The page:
Early in Chris Bachelder’s latest novel, US!, the often-resurrected Upton Sinclair tells his reluctant secretary-cum-protector of an early job writing for the funny pages:
“I will tell you the secret of joke writing,” he said. “Jokes are made up hind end forward, so to speak.”
Beginning with a subject—the great Socialist chooses tramps, in this case, and their distaste for bathing—he comes up with a joke clever enough to amuse the secretary, who is occupied in scanning the road for assassins, and then stumps him with a classic joke from “aught-three”:
Mrs. Jones goes into her grocer’s and asks for a dozen boxes of matches. Says the grocer: “Why Mrs. Jones, you had a dozen boxes of matches yesterday!” Says Mrs Jones, “Oh yes, but you see, my husband is deaf and dumb, and he talks in his sleep!”
“It’s a little mind-puzzle,” Sinclair tells the scared young man, refusing to explain the punch line. Much later, when the answer comes to him, at the same time obvious and impossible, he finds himself once again stepping up to save and follow the stubborn, naive old man in his quixotic cause to bring Socialist utopia to the United States.
Both a political novel and an exploration of the value, if any, of political novels, Bachelder avoids the literary criticisms levied on Sinclair’s own prodigious output—namely a general bludgeoning of characters and plotlines in the service of his political manifesto. Bachelder’s Sinclair, who continually returns to a nation that needs his ideas as much as it violently rejects him, is a tragic would-be hero whose political plans are as hind-end-forward as his jokes. The end of his revolution is clear, and clearly necessary: a society in which citizens are voters and workers rather than consumers and disposable labor, and a government that both regulates big business harshly and provides an adequate safety net for individuals. Sinclair preaches—or tries to preach—the evils of unbridled capitalism and the better life for all under a Socialist system without providing a real-world plan for implementing it. When people are convinced of their own best interest, they’ll rise up. Obvious—and impossible.
In fact, a combination of corporate and government pressure (and hired assassins), along with individuals’ knee-jerk hatred of Communism and love of a celebrity spectacle, prevents Sinclair from speaking in public or publishing his books in anything but small batches. His body carries the semi-healed scars of bullets, knives, even a harpoon. His presence galvanises the opposition, providing them with a figurehead of evil that whips the working-class masses into ill-informed frenzy even as it distracts them from the universality of their setbacks. His continual returns from the dead, which one would expect to generate shock at least, are instead condemned merely as unseemly; it’s his beliefs that are unnatural.
What is Socialism? It is Un-American. It is Communists who want to come into your house and take away your tv, your Cuisinart, the SUV in your driveway, leaving you with lower pay and higher taxes, with less food in your children’s mouths and no hope for their future. It wants to take away your American Dream of success through hard work.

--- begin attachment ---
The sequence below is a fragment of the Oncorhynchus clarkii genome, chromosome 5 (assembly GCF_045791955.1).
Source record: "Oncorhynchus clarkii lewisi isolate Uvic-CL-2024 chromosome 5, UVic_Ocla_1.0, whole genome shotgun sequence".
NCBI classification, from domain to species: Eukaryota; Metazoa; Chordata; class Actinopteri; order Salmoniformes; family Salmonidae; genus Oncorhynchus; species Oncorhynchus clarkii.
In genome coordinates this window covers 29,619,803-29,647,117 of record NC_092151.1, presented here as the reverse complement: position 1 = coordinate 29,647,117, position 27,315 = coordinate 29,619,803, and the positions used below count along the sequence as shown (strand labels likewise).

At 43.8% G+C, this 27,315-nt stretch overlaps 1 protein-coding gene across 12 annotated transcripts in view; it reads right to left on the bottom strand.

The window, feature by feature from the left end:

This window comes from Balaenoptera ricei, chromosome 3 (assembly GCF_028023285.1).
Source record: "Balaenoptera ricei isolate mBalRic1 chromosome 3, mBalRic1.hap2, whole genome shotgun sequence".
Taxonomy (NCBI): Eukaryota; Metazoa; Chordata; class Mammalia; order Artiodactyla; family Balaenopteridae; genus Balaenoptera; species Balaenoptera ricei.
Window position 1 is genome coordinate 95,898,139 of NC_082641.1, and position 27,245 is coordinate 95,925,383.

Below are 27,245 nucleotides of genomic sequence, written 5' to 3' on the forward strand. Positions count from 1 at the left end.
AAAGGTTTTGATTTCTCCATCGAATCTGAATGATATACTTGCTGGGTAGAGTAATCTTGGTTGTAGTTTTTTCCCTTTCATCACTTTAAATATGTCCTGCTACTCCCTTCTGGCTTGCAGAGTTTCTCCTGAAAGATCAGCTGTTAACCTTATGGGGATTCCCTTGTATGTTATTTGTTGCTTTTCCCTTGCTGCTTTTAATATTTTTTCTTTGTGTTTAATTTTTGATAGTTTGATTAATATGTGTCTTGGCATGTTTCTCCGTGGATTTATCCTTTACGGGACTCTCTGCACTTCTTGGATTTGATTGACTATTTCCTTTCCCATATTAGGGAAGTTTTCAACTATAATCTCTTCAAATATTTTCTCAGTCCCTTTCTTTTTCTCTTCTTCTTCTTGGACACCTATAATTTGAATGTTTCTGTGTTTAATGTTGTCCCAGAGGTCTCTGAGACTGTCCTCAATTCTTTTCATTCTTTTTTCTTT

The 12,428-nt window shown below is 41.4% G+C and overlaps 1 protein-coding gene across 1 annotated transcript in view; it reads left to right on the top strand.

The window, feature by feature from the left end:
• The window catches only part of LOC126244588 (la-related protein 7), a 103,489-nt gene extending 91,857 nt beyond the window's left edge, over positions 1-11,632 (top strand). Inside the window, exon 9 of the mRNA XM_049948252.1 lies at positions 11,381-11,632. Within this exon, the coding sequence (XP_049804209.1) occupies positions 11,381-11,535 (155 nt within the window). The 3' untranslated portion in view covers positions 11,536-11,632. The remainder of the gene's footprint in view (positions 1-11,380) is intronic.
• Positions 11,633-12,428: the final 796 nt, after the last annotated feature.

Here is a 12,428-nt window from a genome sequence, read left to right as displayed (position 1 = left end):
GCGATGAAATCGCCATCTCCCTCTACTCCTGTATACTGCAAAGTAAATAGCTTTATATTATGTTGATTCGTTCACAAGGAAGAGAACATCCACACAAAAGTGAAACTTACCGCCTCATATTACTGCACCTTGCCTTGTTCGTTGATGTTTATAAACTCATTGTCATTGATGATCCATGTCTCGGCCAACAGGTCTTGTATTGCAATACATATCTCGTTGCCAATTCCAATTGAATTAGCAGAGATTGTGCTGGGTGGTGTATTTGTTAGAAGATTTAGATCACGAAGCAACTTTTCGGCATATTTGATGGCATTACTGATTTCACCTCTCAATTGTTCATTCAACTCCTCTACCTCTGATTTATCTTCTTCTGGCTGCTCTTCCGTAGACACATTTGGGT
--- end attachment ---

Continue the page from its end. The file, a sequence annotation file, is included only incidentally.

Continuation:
The Socialists, many of whom have a small red shovel tattooed on some hidden bit of skin, meet in secret, drinking hot coffee, to watch a film of Sinclair spontaneously preaching, thinking that it’s bad fiction like the reviewers say, but it’s also their lives, and they are moved. The Anti-Socialist Leagues meet in elementary school cafeterias, drinking coffee and organising volunteers to pick up litter, teach parenting classes, and raise funds for public services. The multiple Sinclair assassins are national heroes, nominally punished with jail terms and easily paroled, celebrated in the corporate-owned media and as individually sponsored as Nascar drivers. The content generated about them is based in their skill and personalities, with glancing references to them protecting American society in some abstract fashion. There is no mention of what place debate has in a free society, or what a society has become when threats and murder are acceptably used to stifle dissenting voices.
The people are too tied up in their own problems—layoffs, uninsured health problems, the growing threat of outsourcing—to consider such abstract concepts, like what this ‘America’ is that needs to be protected at all costs. They’re happy to be distracted by an exciting performance, or a good old-fashioned book burning.
US! doesn’t end particularly happily or hopefully for Upton Sinclair or the United States, as one would expect given the current state of the Murrican Left. There’s a moment of shared plenty and happiness, of community and family wellbeing, in a destructive spectacle. The moment for Sinclair’s peaceful revolution has passed, if indeed it ever existed even in the depths of the Great Depression. The human impulse toward community action is safely tucked into bed with the system that erodes it.
As a political novel, however, perhaps US! can motivate readers where Sinclair’s stridently upbeat endings fail. It’s satire, yes, but it’s my life, and I am moved.